Backstory: Yokocho’s characters 横丁・横町 means side city, and translates to alleyways off major streets. The origin of the word comes from describing the passages of Tokyo when it was still called Edo (between 1603-1868 wow that’s such a long time ago). These alleyways were garbage depots and sewage canals but as the population of Edo grew, waste required to be properly maintained.
Soon the side-streets were cleared of the waste and sewage. The people of Edo decided to fill the empty space with food stands or tiny eateries. There were even squatters who took the handles and wheels off their food carts and brought them into Yokochos. In modern day, Yokocho means a passageway of food stalls.
The most notable Yokocho is in Shinjuku, called Omoide Yokocho; also known by its unfortunate nicknames “Shomben Yokocho” (Piss Alley – classy) or “Gokiburi Yokocho” (Cockroach Alley – appetizing). The stacks of stands appropriately reflect their names: run down and a bit gross. The restrooms are vile. The characters for omoide 思い出 means memories. In this context, it signifies nostalgia. Japanese characters and the connotations are a bit complex.
This place in Omoide Yokocho is really delicious but I was taken aback by how hostile the man is towards foreigners. I had to reassure him my non-Japanese friends eat and drink like a Japanese in order for us to be seated. Bit rude. And disappointing. I guess it makes sense because he doesn’t have a menu. Just cooks and serves what he thinks each diner would like.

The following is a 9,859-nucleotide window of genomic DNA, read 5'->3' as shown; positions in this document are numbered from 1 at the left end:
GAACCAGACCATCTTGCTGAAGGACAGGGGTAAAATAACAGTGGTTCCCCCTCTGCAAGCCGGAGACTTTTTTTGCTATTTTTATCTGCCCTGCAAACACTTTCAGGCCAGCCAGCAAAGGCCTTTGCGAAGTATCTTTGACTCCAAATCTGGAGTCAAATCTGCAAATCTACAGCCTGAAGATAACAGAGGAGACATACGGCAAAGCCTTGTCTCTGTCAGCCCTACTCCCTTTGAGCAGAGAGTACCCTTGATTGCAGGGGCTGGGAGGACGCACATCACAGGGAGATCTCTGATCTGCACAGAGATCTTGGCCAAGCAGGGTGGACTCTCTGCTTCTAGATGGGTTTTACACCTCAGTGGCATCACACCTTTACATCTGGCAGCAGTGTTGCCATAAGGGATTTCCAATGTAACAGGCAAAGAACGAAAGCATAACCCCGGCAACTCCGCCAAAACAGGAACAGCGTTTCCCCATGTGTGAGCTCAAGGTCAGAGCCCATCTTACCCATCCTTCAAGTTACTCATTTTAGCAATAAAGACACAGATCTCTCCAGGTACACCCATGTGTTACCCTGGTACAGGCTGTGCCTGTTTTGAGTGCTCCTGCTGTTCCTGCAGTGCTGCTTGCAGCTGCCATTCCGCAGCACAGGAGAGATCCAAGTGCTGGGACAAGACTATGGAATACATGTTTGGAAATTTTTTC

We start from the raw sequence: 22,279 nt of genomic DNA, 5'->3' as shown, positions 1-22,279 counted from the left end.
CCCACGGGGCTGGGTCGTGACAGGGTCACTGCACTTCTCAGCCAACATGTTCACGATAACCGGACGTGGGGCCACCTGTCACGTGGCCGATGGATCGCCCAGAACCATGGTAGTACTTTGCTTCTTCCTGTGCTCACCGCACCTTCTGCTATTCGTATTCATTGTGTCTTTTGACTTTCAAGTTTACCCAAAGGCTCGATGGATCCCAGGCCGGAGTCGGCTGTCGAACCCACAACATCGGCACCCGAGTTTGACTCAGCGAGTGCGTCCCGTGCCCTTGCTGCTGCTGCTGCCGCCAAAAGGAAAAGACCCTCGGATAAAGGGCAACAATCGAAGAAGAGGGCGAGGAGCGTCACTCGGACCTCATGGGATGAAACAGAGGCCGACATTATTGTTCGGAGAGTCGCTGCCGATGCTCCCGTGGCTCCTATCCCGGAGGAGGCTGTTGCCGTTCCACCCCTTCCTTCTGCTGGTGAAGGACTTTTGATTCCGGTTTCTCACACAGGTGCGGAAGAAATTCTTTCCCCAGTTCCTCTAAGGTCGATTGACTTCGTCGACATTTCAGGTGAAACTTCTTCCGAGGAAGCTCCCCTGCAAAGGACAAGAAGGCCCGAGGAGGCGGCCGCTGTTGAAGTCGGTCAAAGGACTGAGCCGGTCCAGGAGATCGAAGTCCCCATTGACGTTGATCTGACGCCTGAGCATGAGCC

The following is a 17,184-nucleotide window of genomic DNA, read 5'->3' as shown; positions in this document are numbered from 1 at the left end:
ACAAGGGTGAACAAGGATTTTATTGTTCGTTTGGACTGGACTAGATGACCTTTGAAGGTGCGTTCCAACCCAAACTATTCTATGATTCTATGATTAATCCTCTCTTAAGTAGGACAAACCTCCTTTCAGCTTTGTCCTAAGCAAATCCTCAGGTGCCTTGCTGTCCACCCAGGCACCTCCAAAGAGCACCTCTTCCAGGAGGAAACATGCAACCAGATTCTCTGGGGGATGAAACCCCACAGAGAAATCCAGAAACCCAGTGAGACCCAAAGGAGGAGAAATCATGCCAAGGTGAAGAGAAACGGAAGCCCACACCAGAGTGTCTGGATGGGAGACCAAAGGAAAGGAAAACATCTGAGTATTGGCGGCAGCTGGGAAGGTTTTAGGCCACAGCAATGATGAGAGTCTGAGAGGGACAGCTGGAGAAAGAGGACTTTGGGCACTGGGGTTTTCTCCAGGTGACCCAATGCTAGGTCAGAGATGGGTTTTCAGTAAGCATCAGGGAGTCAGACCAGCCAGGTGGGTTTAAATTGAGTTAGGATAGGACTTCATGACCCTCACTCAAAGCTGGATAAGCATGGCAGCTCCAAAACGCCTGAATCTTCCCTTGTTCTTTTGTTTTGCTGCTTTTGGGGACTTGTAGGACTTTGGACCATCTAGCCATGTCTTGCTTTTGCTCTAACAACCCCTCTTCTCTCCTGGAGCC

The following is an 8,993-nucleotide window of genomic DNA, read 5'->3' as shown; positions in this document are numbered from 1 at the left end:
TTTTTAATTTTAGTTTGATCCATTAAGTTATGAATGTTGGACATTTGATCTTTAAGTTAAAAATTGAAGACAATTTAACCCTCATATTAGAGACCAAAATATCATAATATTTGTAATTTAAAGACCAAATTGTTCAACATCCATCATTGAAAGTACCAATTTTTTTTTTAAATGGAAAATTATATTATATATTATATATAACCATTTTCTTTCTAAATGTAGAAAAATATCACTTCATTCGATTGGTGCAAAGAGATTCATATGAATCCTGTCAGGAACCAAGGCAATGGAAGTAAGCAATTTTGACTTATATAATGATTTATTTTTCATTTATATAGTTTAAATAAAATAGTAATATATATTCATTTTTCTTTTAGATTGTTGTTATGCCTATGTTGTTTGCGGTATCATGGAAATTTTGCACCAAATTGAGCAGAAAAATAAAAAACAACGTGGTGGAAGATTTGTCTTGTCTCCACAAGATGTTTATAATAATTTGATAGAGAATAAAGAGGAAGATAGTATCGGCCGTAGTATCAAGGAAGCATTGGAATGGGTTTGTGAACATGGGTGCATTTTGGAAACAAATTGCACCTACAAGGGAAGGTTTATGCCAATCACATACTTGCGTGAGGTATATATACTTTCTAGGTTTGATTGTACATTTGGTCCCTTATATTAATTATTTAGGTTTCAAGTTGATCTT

His food is great though. He marinates the meats and even dips vegetables in his special dashi before grilling. Highlights: grilled pork with just salt and pepper – so flavorful and tender. Miyoga wrapped in pork. Eringe mushroom. Grilled cherry tomato. He also serves this ume syrup to drop into shochu which is fun (I prefer my shochu straight).
There are stacks on stacks of eateries in the Yokocho. Not all places are anti-non Japanese. I want to say this bad attitude comes from fear of speaking English and, non-Japanese unable to appreciate the foods they take so much pride into cooking.
If you’re ever in Tokyo and want to check it out, I’ll be more than happy to go with you. I don’t really get out to Shinjuku as much as I like, so any excuse to get me to go, I’m there!
Oddly enough, Shinjuku Omoide has a website and it’s also in English.
The site and directions are here.